One of my all-time favourite novels is Catch 22 by joseph Heller. The reason I’m so fond of it is that I am accustomed to working for or with government at one level or the other. One of the things I recognize about this activity is that while one works for or with government, government usually works against you. If one reads Catch 22, one can be forearmed for any enemy onslaught.

Be prepared that’s one of my mottos.

If you can’t be fit you can at least be funny is my other motto.

Every Sunday morning I teach a STEP aerobics class at Kerrisdale Community Centre. Every second or third week, I incorporate a pattern in the class I call Hungry Joe’s Cat. For those who don’t like to read about patterns, do the dishes or something for the next few lines. It goes like this:

  • Two turnsteps from the right
  • One Z Step
  • Knee- up straddle moving back
  • Knee-up Straddle climb on top
  • Lunge Right Left
  • Then repeat the whole business FACING THE BACK WALL

I like this pattern because it draws all the introverts in the back row out of their comfort zones, as they are now at the head of the class whether they want to be there or not.

I didn’t realize this, but a few pf my participants had a Hungry Joe’s Cat seminar during the week. They showed each other the pattern, then assigned one person to Google the derivation of the name.

On Sunday, I was treated to the results of the research. “Did you know that Hungry Joe’s Cat was a character in Catch 22?” said Cheryl. “I wonder why they called that pattern that you do Hungry Joe’s Cat?

“Who are they?” I asked.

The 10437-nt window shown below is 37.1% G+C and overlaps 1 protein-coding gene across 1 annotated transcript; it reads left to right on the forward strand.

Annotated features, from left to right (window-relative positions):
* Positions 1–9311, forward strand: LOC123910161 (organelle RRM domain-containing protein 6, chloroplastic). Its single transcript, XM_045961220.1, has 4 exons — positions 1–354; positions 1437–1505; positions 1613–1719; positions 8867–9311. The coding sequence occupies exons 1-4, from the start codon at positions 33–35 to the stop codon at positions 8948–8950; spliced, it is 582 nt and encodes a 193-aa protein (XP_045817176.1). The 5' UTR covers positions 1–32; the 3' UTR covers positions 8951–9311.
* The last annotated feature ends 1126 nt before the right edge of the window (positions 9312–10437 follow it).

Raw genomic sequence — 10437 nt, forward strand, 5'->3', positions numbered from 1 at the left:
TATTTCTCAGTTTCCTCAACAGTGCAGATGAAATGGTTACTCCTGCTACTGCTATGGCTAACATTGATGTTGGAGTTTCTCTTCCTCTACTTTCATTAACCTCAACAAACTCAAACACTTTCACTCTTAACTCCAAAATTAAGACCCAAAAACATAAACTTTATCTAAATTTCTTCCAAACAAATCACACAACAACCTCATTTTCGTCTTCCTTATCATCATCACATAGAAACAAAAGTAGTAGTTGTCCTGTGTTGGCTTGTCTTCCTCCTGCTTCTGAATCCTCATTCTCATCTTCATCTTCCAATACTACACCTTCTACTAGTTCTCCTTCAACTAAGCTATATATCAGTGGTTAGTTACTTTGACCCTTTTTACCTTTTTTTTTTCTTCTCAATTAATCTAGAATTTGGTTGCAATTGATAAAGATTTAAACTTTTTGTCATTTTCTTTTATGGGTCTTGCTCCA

“Whoever named it.” She said.

“That would be me.” I said. “Instructors often name their own patterns.”

“You mean you made that up?”

“No, Joseph Heller did. He wrote the book. I just moved it to my step class.”

She seemed puzzled.

As I told Cheryl, Hungry Joe was a fighter pilot in the book. He had a cat that either used to sleep on his face to smother him, or he dreamed that it slept on his face to smother him. Either way he didn’t get any sleep and developed a frenzy when he went on a mission.

“What’s that got to do with the pattern?” she asked.

“You can never be sure that you’re going to get it right,” I said. “Especially when you’re teaching it.”

Mike Broderick , a one- time archaeologist, is a Vocational Rehabilitation Counsellor with the Fraser Health Authority in Port Coquitlam where he helps people with mental health disabilities find and keep full or part time employment .

He WAS the Employment Specialist for the Neil Squire Society in Burnaby where he found employment for people with physical disabilities, A Supported Employment Coordinator at THEO BC (now the Open Door Group), and a case manager at Community Fisheries Development Centre where he helped people move from the fishing industry to something else because there, “Aint no fish.” This means he is VERY familiar with how a modern day resume should look.

He is an active ambassador with the Vancouver Board of Trade and a member of the Labour Task Force of the Burnaby Board of Trade He does some work as a field Archaeologist, is a fitness instructor and frequent contributor of fitness humour articles to Alive Magazine. He is always saying, “If you can’t be fit, you can at least be funny.”

He lives in Port Coquitlam with his spouse Cecelia. You can reach him at home at or at 604-464-4105. If you’re looking for a career change, he is the Spin Doctor and can give you a resume makeover at competitive rates.


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